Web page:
The information contained in this material is believed to be reliable, but accuracy and completeness cannot be guaranteed; it is not intended to be used as the sole basis for financial decisions. If you are unable to access any of the news articles and sources through the links provided in this text, please contact us to request a copy of the desired reference.

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IRS News to Know

By | Planning

As we head into the final quarter of 2017, it’s a good idea to stay cognizant of any tax issues that may affect your finances come April 2018. Now is the time to review your investments and income distribution plans to help ensure you don’t trigger additional taxes or penalties later on.

We can help retirees create income distribution strategies that provide a reliable stream of income. As some income-generating strategies could increase your tax liability in a single year, we recommend clients also consult with an experienced tax professional to understand issues regarding their specific situation. We are happy to make a recommendation from our network of professional colleagues.

One common income distribution strategy is to transfer assets from an employer-sponsored 401(k) plan to a self-directed IRA. This move can give some individuals more investment choices. The IRS encourages eligible taxpayers to consider requesting a direct trustee-to-trustee transfer, rather than doing a rollover. However, if you do not conduct a direct trustee-to-trustee transfer, it’s important to understand the rules related to personally withdrawing money from one account and depositing it to another. The IRS allows a 60-day window to do this without penalty. If an individual misses that deadline, he may qualify for a waiver to extend the deposit window. The IRS will generally allow an extension for one or more of 11 circumstances, including the death of a family member or because the taxpayer becomes seriously ill. Furthermore, a taxpayer can use a new self-certification procedure to apply for the waiver of the 60-day period to avoid possible early distribution taxes.1

Speaking of IRAs, one income distribution strategy that early retirees may be able to take advantage of is IRS Rule 72(t). Normally, someone who retires before age 59 ½ would be subject to a 10 percent penalty on early withdrawals from a retirement plan. However, Rule 72(t) waives this penalty for individuals who make a series of “substantially equal periodic payments” for five years or until the retirement account owner reaches age 59 ½ – whichever is longer. The allowable amount is based on life expectancy and must be calculated using one of the IRS approved methods.2 Since every situation is different, individuals are encouraged to consult with a qualified tax professional before making any decisions.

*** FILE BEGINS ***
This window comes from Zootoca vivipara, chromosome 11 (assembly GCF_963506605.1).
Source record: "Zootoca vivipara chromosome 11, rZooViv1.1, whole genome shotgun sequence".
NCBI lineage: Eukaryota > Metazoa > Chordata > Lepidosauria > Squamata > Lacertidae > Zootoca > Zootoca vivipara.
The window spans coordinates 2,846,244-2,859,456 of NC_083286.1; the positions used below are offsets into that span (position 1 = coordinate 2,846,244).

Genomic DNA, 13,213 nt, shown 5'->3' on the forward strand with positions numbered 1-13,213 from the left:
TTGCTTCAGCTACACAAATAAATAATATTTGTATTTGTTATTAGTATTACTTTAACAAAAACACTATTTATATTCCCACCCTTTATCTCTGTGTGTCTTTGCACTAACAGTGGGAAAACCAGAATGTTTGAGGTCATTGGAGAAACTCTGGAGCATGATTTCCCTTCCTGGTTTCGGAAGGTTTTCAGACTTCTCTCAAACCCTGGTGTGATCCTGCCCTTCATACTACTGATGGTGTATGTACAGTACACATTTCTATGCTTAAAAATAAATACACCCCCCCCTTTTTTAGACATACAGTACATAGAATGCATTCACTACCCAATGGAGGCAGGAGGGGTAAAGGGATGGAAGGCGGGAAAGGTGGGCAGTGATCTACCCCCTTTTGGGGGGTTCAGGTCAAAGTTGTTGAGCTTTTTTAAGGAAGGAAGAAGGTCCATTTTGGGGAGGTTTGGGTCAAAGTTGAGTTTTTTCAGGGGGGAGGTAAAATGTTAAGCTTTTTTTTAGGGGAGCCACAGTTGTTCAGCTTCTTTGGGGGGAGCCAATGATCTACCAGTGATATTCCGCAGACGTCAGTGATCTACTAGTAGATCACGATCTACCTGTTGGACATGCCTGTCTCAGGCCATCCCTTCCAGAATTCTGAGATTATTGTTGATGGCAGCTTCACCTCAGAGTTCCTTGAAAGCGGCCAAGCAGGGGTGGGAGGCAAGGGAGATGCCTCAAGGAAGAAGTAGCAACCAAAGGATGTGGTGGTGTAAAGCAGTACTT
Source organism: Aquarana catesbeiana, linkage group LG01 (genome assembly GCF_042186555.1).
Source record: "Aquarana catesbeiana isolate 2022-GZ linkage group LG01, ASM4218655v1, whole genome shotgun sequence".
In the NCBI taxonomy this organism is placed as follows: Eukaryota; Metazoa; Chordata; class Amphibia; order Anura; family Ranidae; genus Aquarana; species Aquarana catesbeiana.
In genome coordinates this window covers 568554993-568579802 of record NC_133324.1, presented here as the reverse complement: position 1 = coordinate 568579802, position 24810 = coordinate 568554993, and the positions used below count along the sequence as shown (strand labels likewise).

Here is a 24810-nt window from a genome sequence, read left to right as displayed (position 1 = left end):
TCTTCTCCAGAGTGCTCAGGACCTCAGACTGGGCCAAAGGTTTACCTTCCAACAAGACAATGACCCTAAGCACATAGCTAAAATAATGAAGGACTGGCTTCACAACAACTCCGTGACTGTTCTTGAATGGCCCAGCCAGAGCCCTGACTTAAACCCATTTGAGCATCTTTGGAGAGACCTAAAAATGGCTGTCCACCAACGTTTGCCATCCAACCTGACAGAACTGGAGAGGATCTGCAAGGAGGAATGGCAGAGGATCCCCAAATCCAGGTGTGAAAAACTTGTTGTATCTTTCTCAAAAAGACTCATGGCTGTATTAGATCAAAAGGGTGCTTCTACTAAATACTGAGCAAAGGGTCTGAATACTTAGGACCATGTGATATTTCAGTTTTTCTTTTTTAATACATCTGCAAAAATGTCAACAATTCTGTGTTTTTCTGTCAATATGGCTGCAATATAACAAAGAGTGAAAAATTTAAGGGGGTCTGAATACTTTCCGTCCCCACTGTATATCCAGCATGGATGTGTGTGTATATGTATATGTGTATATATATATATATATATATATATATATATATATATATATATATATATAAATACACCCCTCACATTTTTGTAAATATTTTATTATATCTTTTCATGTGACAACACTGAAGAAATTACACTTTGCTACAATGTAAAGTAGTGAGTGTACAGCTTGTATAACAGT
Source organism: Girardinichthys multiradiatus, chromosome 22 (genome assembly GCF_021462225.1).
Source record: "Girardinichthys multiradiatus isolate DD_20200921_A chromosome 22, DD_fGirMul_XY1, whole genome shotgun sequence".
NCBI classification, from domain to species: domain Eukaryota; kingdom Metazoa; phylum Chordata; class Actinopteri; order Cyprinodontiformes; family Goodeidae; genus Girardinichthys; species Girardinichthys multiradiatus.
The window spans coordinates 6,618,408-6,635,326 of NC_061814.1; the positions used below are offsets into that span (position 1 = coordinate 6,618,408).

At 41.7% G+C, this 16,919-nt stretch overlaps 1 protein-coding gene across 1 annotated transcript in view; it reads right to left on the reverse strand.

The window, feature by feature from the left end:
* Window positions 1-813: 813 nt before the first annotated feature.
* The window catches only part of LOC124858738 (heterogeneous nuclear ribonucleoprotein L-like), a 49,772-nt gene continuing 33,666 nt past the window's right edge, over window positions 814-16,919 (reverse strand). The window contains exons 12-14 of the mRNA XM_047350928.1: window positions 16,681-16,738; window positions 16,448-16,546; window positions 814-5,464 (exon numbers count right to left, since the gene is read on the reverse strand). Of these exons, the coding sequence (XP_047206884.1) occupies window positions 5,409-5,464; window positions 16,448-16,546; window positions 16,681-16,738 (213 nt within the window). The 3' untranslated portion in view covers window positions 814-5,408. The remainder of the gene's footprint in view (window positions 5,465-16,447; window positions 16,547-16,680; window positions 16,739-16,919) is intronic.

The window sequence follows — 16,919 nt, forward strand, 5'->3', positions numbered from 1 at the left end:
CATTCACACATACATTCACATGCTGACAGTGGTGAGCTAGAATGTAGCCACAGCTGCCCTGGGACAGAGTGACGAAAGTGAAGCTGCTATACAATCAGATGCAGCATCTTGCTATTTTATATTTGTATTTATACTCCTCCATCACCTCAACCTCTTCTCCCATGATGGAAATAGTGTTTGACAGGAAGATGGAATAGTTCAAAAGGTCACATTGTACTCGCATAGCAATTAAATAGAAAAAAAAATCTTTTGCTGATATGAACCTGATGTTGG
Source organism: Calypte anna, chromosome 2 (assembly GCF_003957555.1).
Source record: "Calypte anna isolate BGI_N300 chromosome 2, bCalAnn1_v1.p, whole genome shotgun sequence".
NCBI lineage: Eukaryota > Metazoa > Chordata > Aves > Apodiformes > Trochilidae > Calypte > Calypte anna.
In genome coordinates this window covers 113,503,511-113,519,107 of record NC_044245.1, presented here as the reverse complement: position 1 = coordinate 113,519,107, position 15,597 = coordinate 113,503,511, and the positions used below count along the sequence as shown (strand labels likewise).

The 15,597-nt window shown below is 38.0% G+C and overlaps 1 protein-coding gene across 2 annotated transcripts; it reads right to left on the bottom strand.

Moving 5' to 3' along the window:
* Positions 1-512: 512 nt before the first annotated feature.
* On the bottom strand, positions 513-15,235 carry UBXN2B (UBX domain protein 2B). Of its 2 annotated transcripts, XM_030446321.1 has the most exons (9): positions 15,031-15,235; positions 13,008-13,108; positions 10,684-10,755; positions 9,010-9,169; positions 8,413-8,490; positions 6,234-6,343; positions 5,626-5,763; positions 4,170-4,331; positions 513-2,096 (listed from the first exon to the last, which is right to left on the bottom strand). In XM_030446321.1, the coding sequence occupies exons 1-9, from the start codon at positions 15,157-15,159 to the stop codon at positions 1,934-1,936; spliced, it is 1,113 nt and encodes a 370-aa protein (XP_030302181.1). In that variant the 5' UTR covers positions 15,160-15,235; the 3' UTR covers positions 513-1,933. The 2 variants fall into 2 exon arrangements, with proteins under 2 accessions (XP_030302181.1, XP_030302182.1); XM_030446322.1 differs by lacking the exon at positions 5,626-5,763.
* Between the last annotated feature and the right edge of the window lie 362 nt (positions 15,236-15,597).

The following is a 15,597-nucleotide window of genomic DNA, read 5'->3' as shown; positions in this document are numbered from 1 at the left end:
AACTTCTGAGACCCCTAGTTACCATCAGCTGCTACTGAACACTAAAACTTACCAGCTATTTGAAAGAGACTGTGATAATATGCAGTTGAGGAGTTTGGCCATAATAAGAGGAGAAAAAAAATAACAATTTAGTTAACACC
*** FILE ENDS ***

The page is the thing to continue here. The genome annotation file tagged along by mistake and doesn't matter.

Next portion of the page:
A 2011 rule from the IRS relates to the “portability deadline.” This is the rule that allows a surviving spouse to absorb any unused portion of a deceased spouse’s estate tax exemption amount. The surviving spouse must file an estate tax return on behalf of the decedent in order to qualify for the portability rule, even if the estate is under the filing threshold and typically would not be required to file an estate tax return. A new IRS guideline grants a permanent automatic extension of the time to file an estate tax return just to claim portability, extending it from nine months to up to two years after the decedent’s death.3

Also, as a reminder, 2017 is the first tax year in which taxpayers age 65 and over are subject to the same 10 percent threshold of adjusted gross income (AGI) for deducting unreimbursed medical expenses as all other taxpayers (in previous years the threshold was 7.5 percent for those 65 and over). Eligible medical and dental expenses must be over 10 percent of the taxpayer’s 2017 AGI in order to claim the deduction.4

Content prepared by Kara Stefan Communications.

 

1 IRS. April 19, 2017. “2016 Tax Changes.” https://www.irs.gov/newsroom/2016-tax-changes. Accessed Aug. 14, 2017.

2 Investopedia. 2017. “Rule 72(t).” http://www.investopedia.com/terms/r/rule72t.asp. Accessed Aug. 18, 2017.

3 Michael Kitces. Nerd’s Eye View. June 28, 2017. “IRS Extends Portability Deadline (Retroactively) Under Rev. Proc. 2017-34.” https://www.kitces.com/blog/rev-proc-2017-34-automatic-extension-deadline-form-706-portability-dsue-amount/?utm_source=FeedburnerRSS&utm_medium=feed&utm_campaign=Feed%3A+KitcesNerdsEyeView+%28kitces.com+%7C+Nerd%27s+Eye+View%29. Accessed Aug. 18, 2017.

4 IRS. Dec. 15, 2016. “Questions and Answers: Changes to the Itemized Deduction for 2016 Medical Expenses.” https://www.irs.gov/individuals/questions-and-answers-changes-to-the-itemized-deduction-for-medical-expenses. Accessed Aug. 14, 2017.

 

The content provided in this blog is designed to provide general information on the subjects covered. It is not, however, intended to provide specific legal or tax advice and cannot be used to avoid tax penalties or to promote, market or recommend any tax plan or arrangement. You are encouraged to consult your personal tax advisor or attorney.

We are an independent firm helping individuals create retirement strategies using a variety of insurance and investment products to custom suit their needs and objectives. This material is intended to provide general information to help you understand basic financial planning strategies and should not be construed as financial advice.